But in the turmoil of Latin American society, the experience of injustice was the property belonging not only to one but to many. If God reveals himself in the present, then he is at work not only in the aspirations and fears of an individual but in the history of society as well, past, present, and future. Catechesis cannot rest contently with forming the catechized in the life of the Church, but must give priority to liberating praxis, critiquing unjust estab- lishments and aiding the community in freeing itself from such institutions. Catechesis therefore cannot limit itself to the individual dimensions of life.
An interesting connection can be made — though to my knowledge it has not been done — between this shift in the study weeks and the influential theologies of Karl Rahner and his student, Johann Baptist Metz.
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Rahner emphasized the role of human experience by paying particular attention to subjectivity and human transcendence. Metz critiqued his teacher, claiming that Rahner had ignored the political and societal dimensions of Christianity. David Smith New York: Crossroad, , John H. Westerhoff III and O. Edwards Jr. Social experience undoubtedly varies from culture to culture, and liberation refuses any type of rigid conformity. This is evidenced in the appeal they made to Cardinal Villot, president of the Congregation of the Clergy — the congregation charged, at the time, with creating a catechetical directory for the entire Church the General Catecheti- cal Directory of From my own read- ing of Freire, it is unclear how his model of education can be appropriated by catechesis without correction on a fundamental level.
Though he opposes outside content, liber- ating praxis can never be achieved, in a truly ecclesiological and theological sense, by remaining solely within the experience of the catechized. Revelation always maintains a transcendent character. The Effects of the Movement Even with such a necessarily abbreviated survey of the history of modern catechetics, I believe the keen observer will recognize the roles that such develop- ments played in both conciliar discussions and the theological and pastoral practice that has played out in the postconciliar era.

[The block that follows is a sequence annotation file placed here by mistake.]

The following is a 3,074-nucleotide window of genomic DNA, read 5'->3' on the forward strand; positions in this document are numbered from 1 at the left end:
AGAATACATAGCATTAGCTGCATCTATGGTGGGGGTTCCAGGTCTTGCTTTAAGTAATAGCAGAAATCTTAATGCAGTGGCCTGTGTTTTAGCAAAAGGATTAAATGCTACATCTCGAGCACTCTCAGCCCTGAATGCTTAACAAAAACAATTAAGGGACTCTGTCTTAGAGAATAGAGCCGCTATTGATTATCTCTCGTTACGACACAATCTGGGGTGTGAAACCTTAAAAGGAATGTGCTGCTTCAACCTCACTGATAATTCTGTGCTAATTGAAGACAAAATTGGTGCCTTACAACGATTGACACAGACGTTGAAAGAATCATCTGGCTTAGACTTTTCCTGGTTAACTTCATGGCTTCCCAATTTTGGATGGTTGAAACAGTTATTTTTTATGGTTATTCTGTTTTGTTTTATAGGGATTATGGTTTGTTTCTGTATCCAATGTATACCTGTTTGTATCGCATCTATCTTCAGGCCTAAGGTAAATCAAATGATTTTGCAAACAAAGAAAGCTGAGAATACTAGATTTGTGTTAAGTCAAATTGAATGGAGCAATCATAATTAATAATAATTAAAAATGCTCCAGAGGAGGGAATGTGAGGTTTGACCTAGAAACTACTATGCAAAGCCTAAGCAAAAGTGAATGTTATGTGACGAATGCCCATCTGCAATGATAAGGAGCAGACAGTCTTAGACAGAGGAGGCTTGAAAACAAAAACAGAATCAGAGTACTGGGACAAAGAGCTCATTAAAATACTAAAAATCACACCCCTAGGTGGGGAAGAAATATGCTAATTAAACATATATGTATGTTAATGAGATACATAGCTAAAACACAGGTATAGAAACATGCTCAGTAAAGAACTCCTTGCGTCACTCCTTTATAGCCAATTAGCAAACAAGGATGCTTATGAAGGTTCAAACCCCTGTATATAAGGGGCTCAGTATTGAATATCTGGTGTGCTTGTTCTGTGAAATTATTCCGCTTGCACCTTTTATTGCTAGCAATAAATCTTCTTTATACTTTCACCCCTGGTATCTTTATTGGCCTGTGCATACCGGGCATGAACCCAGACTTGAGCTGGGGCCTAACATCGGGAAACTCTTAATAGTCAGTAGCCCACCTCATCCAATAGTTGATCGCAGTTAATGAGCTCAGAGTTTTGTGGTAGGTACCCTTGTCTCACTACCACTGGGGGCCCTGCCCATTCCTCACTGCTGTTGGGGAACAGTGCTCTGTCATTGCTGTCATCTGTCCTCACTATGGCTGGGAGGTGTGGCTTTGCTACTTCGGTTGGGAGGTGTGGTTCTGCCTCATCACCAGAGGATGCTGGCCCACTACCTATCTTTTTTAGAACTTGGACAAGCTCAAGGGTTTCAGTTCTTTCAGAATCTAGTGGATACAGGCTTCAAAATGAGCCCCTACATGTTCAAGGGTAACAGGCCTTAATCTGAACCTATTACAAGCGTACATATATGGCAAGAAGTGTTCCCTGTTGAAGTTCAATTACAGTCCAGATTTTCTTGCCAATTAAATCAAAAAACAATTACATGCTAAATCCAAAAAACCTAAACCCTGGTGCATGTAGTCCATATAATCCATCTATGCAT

Regarding the former, one could surmise that the various personalistic and kerygmatic emphases of the conciliar documents were, at least in part, influenced by the work of Jungmann and his contemporaries. But the most direct effect of the modern catechetical movement on the Council is evidenced in Christus Dominus no. Indeed, as mentioned at the beginning of this article, the Council had initially considered the creation of a universal catechism, a project first raised at the First Vatican Council but left unfinished. The fact is, however, that Vatican II envisaged both directories and catechisms.
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Marthaler ultimately claims that directories should not be opposed to catechisms, expressing that both need to be adapted to the needs of nations and more local regions. General Catechetical Directory, no. Ultimately, such a caution offered by the directory is indicative of the difficul- ties facing the Church in the postconciliar era, whether on a theological or pastoral level. That Joseph Ratzinger and the editors of the journal Concilium could, at one point, both acknowledge a postconciliar crisis in catechesis is telling.
Yet, their so- lutions are, of course, quite different. Reform and Renewal within Tradition Undoubtedly, then, while the Church has gained much from the modern catechetical movement, there remain clear indications of the further development needed for catechesis to play an effective role in the New Evangelization. Yet how should the Church proceed? I believe that a resolution to the chal- lenges brought about by the catechetical renewal will not be found by opposing the days of catechism instruction with the ultimate conclusions of the catechetical movement, that is, by opposing doctrine to human praxis and experience.
Too often theologians and catechetical scholars have emphasized one over the other, a sort of swinging of the pendulum that only perpetuates a reactionary push in the opposite direction. Take for, instance, the more recent debate over the doctrinal framework for high school curricula published by the United States Conference of Catholic Bishops, based upon the Catechism of the Catholic Church. Put differ- ently, it seems clear that the challenges brought about by the catechetical renewal are similar — if not intimately tied to — the challenge of implementing the renewal called for by the Second Vatican Council.
The mass in the vernacular, the revision of the rubrics, the increased participation of the laity, mitigation of fasting and abstinence laws, ecumenical dia- logue and openness to religious pluralism, questioning of traditional teaching and values were obvious signs of a Church in transition and of issues yet to be resolved. In such a view, the handing on of the past and the experience of the present are necessarily in conflict. Hofinger, as the mind behind the Study Weeks, is universally heralded for instigating the international gatherings that serve as a lens for viewing the renewal as a whole.
Yet, to my knowledge, very little of catecheti- James Youniss, John J. Convey, and Jeffrey A. Rather, they were at pains to show that their work was a progression which developed the tradition without ever rejecting it outright. Thus, they recognized that doctrine — the objective form of revelation emphasized by neo-scholasticism — was not to be discarded, but was to be re-grounded in the person and work of Jesus Christ: Unity of doctrine becomes evident only if the Person of Jesus Christ is the center.